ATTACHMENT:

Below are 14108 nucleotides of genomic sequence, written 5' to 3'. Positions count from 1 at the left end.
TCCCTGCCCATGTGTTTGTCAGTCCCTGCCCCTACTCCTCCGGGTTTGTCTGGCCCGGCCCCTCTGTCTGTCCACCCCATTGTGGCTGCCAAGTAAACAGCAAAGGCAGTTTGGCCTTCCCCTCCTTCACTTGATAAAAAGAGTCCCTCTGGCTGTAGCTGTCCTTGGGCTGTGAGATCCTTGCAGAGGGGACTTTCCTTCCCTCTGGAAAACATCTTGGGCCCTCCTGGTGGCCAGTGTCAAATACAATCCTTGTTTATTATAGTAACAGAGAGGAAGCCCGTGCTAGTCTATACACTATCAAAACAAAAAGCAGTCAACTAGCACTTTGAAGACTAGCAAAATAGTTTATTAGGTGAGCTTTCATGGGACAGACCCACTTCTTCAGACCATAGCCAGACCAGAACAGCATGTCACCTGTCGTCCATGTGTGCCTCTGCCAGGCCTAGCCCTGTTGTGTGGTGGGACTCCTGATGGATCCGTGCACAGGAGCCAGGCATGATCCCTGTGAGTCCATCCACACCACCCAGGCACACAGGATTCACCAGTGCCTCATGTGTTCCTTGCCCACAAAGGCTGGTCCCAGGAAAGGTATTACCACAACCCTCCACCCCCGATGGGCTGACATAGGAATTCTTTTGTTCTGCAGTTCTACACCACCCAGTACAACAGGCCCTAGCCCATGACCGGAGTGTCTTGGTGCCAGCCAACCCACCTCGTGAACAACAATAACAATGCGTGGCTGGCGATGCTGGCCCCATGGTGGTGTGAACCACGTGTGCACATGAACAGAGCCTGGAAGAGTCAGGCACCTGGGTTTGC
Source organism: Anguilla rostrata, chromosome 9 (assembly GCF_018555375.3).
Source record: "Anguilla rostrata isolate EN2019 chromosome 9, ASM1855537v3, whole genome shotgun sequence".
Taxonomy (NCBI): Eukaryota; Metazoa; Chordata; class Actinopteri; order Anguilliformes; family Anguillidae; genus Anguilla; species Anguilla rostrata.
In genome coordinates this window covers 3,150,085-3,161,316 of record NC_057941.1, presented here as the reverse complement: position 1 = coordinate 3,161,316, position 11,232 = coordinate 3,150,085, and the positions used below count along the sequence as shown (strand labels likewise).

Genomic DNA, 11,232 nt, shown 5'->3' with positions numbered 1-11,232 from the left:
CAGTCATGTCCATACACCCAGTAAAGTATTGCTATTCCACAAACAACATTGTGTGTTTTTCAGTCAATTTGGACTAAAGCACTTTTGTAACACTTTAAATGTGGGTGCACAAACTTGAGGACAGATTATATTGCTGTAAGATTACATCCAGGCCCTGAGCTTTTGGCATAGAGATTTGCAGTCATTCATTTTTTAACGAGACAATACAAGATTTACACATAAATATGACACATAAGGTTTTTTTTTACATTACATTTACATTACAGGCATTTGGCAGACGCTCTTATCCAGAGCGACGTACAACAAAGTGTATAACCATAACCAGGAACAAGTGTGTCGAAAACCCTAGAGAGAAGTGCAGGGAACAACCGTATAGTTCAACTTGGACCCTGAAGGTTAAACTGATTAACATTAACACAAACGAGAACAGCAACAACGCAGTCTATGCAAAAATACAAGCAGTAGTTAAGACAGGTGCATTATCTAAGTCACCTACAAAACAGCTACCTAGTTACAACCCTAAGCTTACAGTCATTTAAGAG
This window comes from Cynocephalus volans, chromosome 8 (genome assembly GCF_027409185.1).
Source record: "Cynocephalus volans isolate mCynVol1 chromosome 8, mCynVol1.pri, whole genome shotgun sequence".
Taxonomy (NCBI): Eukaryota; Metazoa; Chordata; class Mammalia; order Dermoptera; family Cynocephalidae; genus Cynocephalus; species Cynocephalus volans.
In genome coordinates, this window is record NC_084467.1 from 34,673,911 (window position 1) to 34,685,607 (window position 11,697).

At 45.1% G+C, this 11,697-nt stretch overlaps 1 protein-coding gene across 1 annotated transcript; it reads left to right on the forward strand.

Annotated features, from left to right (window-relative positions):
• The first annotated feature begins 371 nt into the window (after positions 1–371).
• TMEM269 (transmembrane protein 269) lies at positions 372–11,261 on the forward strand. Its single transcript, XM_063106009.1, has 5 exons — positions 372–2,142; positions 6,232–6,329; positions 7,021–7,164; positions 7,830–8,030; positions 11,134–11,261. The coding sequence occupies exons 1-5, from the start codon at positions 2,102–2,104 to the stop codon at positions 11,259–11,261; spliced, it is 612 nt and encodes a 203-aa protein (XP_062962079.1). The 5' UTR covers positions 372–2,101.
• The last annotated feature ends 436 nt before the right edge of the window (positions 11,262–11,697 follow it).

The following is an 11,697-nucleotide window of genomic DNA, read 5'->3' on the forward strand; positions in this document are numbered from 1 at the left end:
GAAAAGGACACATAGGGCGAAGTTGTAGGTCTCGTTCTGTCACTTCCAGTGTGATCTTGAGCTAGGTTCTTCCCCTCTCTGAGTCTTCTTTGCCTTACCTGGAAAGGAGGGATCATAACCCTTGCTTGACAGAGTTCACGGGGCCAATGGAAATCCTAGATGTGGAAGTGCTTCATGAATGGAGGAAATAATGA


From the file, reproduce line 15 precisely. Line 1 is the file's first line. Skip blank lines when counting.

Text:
• The first annotated feature begins 371 nt into the window (after positions 1–371).